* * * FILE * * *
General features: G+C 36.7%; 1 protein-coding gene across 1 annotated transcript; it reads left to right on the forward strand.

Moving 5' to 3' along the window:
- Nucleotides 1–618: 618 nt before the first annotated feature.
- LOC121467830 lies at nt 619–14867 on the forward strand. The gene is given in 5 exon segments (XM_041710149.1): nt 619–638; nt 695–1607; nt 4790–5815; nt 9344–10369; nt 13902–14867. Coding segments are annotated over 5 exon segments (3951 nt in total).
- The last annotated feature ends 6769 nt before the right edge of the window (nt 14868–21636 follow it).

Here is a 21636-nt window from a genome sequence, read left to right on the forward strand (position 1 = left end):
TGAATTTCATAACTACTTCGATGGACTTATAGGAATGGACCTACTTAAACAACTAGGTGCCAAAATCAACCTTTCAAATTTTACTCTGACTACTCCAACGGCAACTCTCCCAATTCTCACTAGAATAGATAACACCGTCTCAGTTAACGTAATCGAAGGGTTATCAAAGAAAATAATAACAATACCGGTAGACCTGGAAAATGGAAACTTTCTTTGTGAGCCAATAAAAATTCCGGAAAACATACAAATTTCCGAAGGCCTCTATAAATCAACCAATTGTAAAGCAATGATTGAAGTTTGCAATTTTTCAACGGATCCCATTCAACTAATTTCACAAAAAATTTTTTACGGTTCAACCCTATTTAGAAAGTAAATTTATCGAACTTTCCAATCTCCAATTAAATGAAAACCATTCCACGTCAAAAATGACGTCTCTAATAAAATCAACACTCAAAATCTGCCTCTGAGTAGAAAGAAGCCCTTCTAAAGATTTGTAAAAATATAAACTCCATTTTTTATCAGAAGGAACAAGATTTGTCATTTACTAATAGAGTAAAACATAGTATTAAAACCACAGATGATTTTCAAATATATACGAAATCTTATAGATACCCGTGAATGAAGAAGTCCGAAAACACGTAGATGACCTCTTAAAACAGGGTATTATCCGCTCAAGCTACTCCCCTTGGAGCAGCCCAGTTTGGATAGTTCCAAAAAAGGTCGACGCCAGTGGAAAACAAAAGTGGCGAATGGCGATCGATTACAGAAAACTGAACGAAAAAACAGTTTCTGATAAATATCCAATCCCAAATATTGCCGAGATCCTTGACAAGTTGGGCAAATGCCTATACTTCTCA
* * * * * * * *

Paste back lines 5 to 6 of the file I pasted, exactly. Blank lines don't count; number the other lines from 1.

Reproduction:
- The last annotated feature ends 6769 nt before the right edge of the window (nt 14868–21636 follow it).

Here is a 21636-nt window from a genome sequence, read left to right on the forward strand (position 1 = left end):